A hair-raising tale about the late Walter Mondale

Joan and Walter Mondale with Boston Mayor Ray Flynn. Photo (cc) Boston City Archives.

My favorite story about Walter Mondale (and how many people can say they have a favorite story about Walter Mondale?) has to do with something he supposedly said when a staffer from Jimmy Carter’s 1976 presidential campaign complained to him about his haircut.

Those of us who’ve reached a certain age may remember that one of Carter’s claims to fame was that he had really, really good hair. And apparently it just wouldn’t do that the Democratic nominee’s newly chosen running mate was, to put it mildly, tonsorially challenged. Mondale’s alleged retort: “The people of Minnesota like shitty haircuts.”

Mondale, often described as the first vice president who actually mattered, died on Monday at the age of 93. I recommend Steven R. Weisman’s masterful obituary in The New York Times.

Now, did my Mondale anecdote play out exactly as I’ve described it? It’s hard to say. But I found something very close in a 1992 book by Steven M. Gillon titled “The Democrats’ Dilemma: Walter F. Mondale and the Liberal Legacy.” Apparently once Mondale became vice president, he took to having his hair cut by a stylist in his office, a move that was seen by some as a sign that Fritz was leaving his humble roots behind. Gillon writes:

While in the Senate, Mondale had his hair cut by a local Washington barber. “The people in Minnesota like shitty haircuts,” he told friends. Now, a hair stylist came directly to the Vice President’s office. “He thinks he doesn’t have time” to go to a barber, a friend remarked skeptically.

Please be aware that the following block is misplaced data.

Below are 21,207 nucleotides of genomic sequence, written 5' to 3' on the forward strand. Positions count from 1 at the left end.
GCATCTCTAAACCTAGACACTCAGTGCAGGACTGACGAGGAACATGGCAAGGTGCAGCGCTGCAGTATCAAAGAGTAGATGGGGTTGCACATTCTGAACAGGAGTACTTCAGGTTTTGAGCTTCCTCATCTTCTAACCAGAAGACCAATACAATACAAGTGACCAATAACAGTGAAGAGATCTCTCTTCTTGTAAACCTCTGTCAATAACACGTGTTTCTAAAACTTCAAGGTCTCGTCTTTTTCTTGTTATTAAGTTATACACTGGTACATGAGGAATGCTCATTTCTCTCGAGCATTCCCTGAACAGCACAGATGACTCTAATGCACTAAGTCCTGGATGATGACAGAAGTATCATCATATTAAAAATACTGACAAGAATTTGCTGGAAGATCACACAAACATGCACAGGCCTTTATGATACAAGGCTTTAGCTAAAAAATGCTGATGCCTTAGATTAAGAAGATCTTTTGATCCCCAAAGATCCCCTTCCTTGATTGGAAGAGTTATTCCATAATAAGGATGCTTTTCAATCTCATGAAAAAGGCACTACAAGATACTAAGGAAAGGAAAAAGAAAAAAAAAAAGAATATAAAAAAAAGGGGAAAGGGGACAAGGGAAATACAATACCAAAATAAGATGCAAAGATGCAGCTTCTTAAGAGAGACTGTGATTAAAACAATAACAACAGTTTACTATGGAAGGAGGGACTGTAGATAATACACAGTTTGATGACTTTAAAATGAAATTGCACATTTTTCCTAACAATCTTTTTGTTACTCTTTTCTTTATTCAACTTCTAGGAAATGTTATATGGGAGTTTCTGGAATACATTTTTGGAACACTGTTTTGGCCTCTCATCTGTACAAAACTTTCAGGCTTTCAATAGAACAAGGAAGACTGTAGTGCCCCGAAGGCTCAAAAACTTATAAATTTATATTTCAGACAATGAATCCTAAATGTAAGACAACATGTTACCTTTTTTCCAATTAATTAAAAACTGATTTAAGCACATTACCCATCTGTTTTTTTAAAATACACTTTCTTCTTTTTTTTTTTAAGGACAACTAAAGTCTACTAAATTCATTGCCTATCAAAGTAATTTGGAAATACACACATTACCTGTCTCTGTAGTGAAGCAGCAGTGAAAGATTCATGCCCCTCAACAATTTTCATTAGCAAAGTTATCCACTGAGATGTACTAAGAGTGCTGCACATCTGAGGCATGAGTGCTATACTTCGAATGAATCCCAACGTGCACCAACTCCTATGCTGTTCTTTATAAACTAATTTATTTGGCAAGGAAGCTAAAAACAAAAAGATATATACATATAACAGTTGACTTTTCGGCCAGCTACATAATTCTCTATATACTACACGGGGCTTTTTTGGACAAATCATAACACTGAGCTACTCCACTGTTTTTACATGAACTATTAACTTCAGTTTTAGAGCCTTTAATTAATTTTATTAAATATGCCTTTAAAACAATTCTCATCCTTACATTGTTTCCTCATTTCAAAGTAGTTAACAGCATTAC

Mondale was one of the finest people ever to win a presidential nomination — a model of personal rectitude and dedication to public service. I would say that we won’t see his likes again except that I think we have a pretty good example of that in the White House right now.

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2 thoughts on “A hair-raising tale about the late Walter Mondale

  1. My own Mondale story is personal. I interviewed Mondale when he was running for president. My recollection is that I sat across from him in a booth in Portsmouth, NH. (I did not notice his haircut but I thought he looked kind of unkempt.) I had been reporting for a couple of years by then but I learned a life lesson from Mondale. No matter how many ways I asked a question, I never got a straight answer. I remember that interview as being the hardest of my career. I walked away from that diner frustrated. But I learned the meaning of talking points and deflection big time that day.

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